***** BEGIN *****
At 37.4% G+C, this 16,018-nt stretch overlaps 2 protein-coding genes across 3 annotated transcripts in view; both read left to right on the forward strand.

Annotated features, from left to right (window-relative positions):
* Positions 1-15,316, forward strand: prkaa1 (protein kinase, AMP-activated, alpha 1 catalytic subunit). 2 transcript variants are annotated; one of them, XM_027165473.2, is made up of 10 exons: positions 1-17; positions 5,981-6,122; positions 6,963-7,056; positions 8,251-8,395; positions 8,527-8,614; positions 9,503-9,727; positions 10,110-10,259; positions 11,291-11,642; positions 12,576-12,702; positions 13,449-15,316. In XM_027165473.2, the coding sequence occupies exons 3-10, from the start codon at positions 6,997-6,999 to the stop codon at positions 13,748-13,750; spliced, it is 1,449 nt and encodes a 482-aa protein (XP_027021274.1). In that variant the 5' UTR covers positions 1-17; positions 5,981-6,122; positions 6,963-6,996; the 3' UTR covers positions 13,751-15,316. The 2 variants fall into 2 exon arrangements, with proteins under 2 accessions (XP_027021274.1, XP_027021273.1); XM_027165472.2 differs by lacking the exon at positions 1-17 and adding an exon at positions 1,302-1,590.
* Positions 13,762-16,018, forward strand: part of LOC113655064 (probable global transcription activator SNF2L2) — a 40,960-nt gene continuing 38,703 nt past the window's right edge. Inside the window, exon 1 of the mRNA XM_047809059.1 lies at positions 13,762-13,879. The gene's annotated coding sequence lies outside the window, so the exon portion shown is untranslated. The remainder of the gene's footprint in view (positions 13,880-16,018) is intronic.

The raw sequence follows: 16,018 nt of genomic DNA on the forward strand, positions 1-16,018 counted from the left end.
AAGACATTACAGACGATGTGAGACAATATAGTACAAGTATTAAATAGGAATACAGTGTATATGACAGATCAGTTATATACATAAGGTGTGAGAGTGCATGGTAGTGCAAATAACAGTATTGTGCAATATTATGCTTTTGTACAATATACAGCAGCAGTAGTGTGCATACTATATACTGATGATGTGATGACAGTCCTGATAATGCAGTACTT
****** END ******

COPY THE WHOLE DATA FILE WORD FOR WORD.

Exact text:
At 37.4% G+C, this 16,018-nt stretch overlaps 2 protein-coding genes across 3 annotated transcripts in view; both read left to right on the forward strand.

Annotated features, from left to right (window-relative positions):
* Positions 1-15,316, forward strand: prkaa1 (protein kinase, AMP-activated, alpha 1 catalytic subunit). 2 transcript variants are annotated; one of them, XM_027165473.2, is made up of 10 exons: positions 1-17; positions 5,981-6,122; positions 6,963-7,056; positions 8,251-8,395; positions 8,527-8,614; positions 9,503-9,727; positions 10,110-10,259; positions 11,291-11,642; positions 12,576-12,702; positions 13,449-15,316. In XM_027165473.2, the coding sequence occupies exons 3-10, from the start codon at positions 6,997-6,999 to the stop codon at positions 13,748-13,750; spliced, it is 1,449 nt and encodes a 482-aa protein (XP_027021274.1). In that variant the 5' UTR covers positions 1-17; positions 5,981-6,122; positions 6,963-6,996; the 3' UTR covers positions 13,751-15,316. The 2 variants fall into 2 exon arrangements, with proteins under 2 accessions (XP_027021274.1, XP_027021273.1); XM_027165472.2 differs by lacking the exon at positions 1-17 and adding an exon at positions 1,302-1,590.
* Positions 13,762-16,018, forward strand: part of LOC113655064 (probable global transcription activator SNF2L2) — a 40,960-nt gene continuing 38,703 nt past the window's right edge. Inside the window, exon 1 of the mRNA XM_047809059.1 lies at positions 13,762-13,879. The gene's annotated coding sequence lies outside the window, so the exon portion shown is untranslated. The remainder of the gene's footprint in view (positions 13,880-16,018) is intronic.

The raw sequence follows: 16,018 nt of genomic DNA on the forward strand, positions 1-16,018 counted from the left end.
AAGACATTACAGACGATGTGAGACAATATAGTACAAGTATTAAATAGGAATACAGTGTATATGACAGATCAGTTATATACATAAGGTGTGAGAGTGCATGGTAGTGCAAATAACAGTATTGTGCAATATTATGCTTTTGTACAATATACAGCAGCAGTAGTGTGCATACTATATACTGATGATGTGATGACAGTCCTGATAATGCAGTACTT